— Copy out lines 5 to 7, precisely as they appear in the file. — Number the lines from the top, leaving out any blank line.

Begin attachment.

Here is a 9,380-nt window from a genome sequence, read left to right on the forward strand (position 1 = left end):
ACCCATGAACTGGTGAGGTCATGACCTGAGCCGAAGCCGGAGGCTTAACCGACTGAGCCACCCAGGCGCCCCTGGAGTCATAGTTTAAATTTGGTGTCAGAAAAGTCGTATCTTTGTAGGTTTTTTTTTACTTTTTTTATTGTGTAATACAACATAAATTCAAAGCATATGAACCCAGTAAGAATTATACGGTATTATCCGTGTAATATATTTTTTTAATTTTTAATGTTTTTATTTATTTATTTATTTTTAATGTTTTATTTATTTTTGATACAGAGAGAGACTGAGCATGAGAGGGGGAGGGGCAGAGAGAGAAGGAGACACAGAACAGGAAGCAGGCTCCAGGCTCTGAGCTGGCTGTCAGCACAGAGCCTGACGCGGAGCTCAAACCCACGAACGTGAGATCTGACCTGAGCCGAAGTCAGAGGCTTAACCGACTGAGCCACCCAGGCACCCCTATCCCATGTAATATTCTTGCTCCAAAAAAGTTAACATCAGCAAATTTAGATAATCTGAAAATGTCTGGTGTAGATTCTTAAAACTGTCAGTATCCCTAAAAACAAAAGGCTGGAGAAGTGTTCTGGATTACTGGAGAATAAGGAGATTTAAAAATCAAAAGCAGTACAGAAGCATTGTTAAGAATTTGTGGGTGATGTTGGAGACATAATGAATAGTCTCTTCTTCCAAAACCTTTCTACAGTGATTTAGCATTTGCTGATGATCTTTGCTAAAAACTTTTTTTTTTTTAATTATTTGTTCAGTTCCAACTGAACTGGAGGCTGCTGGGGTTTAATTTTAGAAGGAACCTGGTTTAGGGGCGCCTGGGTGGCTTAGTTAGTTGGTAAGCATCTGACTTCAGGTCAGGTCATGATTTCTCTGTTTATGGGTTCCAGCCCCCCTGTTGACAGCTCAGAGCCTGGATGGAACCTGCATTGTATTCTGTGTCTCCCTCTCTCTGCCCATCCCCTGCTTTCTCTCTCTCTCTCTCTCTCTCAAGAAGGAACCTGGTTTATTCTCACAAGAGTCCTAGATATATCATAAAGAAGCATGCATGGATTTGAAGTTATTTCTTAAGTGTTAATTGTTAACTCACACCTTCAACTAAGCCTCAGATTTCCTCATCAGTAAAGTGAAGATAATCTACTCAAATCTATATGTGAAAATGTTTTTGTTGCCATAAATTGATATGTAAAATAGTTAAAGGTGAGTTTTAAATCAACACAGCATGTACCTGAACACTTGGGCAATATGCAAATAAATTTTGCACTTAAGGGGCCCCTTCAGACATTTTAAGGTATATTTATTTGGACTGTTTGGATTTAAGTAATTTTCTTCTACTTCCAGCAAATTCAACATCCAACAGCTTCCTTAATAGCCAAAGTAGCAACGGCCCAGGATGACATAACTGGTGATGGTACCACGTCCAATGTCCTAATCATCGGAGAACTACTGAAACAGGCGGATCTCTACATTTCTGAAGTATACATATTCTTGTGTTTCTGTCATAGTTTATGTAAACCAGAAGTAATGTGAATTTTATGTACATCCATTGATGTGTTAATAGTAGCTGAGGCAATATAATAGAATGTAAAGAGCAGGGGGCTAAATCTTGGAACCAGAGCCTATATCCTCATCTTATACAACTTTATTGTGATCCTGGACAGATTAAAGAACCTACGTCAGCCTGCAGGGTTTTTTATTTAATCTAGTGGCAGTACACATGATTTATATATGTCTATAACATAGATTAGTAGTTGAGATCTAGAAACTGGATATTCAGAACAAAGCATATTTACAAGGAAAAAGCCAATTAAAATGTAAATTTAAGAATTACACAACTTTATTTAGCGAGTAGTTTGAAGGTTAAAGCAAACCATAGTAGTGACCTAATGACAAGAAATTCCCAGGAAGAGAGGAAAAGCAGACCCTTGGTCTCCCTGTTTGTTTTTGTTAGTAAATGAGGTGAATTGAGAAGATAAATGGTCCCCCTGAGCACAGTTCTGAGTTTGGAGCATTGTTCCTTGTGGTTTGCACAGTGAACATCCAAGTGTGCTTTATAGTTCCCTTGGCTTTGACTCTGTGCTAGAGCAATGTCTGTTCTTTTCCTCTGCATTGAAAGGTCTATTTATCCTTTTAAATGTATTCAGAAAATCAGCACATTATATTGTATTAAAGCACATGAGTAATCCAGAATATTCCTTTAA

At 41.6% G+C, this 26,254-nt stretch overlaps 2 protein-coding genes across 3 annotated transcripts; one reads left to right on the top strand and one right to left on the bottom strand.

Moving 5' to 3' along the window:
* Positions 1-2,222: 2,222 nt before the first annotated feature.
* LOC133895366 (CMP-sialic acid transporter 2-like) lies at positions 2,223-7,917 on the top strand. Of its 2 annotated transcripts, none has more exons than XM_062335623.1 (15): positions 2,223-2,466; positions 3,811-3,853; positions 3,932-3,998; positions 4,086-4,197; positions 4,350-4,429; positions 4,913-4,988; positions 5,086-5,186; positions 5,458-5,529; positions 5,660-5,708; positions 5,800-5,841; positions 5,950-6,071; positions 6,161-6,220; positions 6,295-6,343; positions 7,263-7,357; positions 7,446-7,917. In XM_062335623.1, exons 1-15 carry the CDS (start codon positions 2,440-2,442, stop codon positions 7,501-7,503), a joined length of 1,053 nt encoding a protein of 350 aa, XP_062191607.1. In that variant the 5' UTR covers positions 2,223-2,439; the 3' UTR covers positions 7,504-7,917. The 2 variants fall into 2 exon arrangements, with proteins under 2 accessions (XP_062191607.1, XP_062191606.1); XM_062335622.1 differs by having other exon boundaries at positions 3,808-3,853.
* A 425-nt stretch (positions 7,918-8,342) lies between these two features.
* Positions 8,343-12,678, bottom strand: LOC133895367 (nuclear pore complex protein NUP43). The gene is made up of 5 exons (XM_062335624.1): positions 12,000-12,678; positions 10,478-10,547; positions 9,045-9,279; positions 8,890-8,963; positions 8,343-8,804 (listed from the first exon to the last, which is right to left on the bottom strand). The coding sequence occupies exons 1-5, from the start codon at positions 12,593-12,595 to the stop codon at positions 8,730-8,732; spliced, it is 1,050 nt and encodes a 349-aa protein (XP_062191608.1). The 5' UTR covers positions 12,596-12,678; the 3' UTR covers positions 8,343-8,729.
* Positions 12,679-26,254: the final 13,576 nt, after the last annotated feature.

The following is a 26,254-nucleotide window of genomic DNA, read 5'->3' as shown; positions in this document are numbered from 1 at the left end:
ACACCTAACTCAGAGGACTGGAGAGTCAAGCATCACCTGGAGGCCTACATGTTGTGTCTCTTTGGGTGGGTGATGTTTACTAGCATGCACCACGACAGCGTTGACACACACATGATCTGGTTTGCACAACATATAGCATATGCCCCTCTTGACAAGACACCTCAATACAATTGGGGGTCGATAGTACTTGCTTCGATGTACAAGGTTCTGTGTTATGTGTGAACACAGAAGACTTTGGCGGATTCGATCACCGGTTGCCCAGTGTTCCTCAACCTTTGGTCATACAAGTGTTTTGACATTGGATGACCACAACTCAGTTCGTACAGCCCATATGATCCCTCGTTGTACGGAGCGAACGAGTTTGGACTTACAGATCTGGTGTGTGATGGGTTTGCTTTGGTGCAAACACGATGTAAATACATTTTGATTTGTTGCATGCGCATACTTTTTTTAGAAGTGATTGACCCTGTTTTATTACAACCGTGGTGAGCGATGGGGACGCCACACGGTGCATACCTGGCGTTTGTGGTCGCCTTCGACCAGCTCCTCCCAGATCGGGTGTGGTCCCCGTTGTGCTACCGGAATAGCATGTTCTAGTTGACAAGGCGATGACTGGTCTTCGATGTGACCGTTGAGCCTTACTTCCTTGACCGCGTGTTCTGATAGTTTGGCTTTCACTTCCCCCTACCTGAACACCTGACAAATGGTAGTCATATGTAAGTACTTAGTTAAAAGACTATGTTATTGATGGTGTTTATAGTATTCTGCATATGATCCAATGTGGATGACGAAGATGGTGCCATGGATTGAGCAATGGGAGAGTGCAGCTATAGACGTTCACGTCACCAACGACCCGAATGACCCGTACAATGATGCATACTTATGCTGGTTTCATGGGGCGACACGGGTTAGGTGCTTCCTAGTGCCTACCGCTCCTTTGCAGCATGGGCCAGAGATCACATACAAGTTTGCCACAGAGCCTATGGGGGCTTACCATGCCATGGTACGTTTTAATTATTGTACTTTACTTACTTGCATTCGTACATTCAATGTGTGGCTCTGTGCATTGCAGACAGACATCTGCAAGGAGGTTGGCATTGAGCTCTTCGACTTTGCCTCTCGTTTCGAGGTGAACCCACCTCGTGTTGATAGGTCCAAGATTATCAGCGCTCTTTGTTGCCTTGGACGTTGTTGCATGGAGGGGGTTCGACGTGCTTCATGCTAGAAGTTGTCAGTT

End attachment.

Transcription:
* Positions 1-2,222: 2,222 nt before the first annotated feature.
* LOC133895366 (CMP-sialic acid transporter 2-like) lies at positions 2,223-7,917 on the top strand. Of its 2 annotated transcripts, none has more exons than XM_062335623.1 (15): positions 2,223-2,466; positions 3,811-3,853; positions 3,932-3,998; positions 4,086-4,197; positions 4,350-4,429; positions 4,913-4,988; positions 5,086-5,186; positions 5,458-5,529; positions 5,660-5,708; positions 5,800-5,841; positions 5,950-6,071; positions 6,161-6,220; positions 6,295-6,343; positions 7,263-7,357; positions 7,446-7,917. In XM_062335623.1, exons 1-15 carry the CDS (start codon positions 2,440-2,442, stop codon positions 7,501-7,503), a joined length of 1,053 nt encoding a protein of 350 aa, XP_062191607.1. In that variant the 5' UTR covers positions 2,223-2,439; the 3' UTR covers positions 7,504-7,917. The 2 variants fall into 2 exon arrangements, with proteins under 2 accessions (XP_062191607.1, XP_062191606.1); XM_062335622.1 differs by having other exon boundaries at positions 3,808-3,853.
* A 425-nt stretch (positions 7,918-8,342) lies between these two features.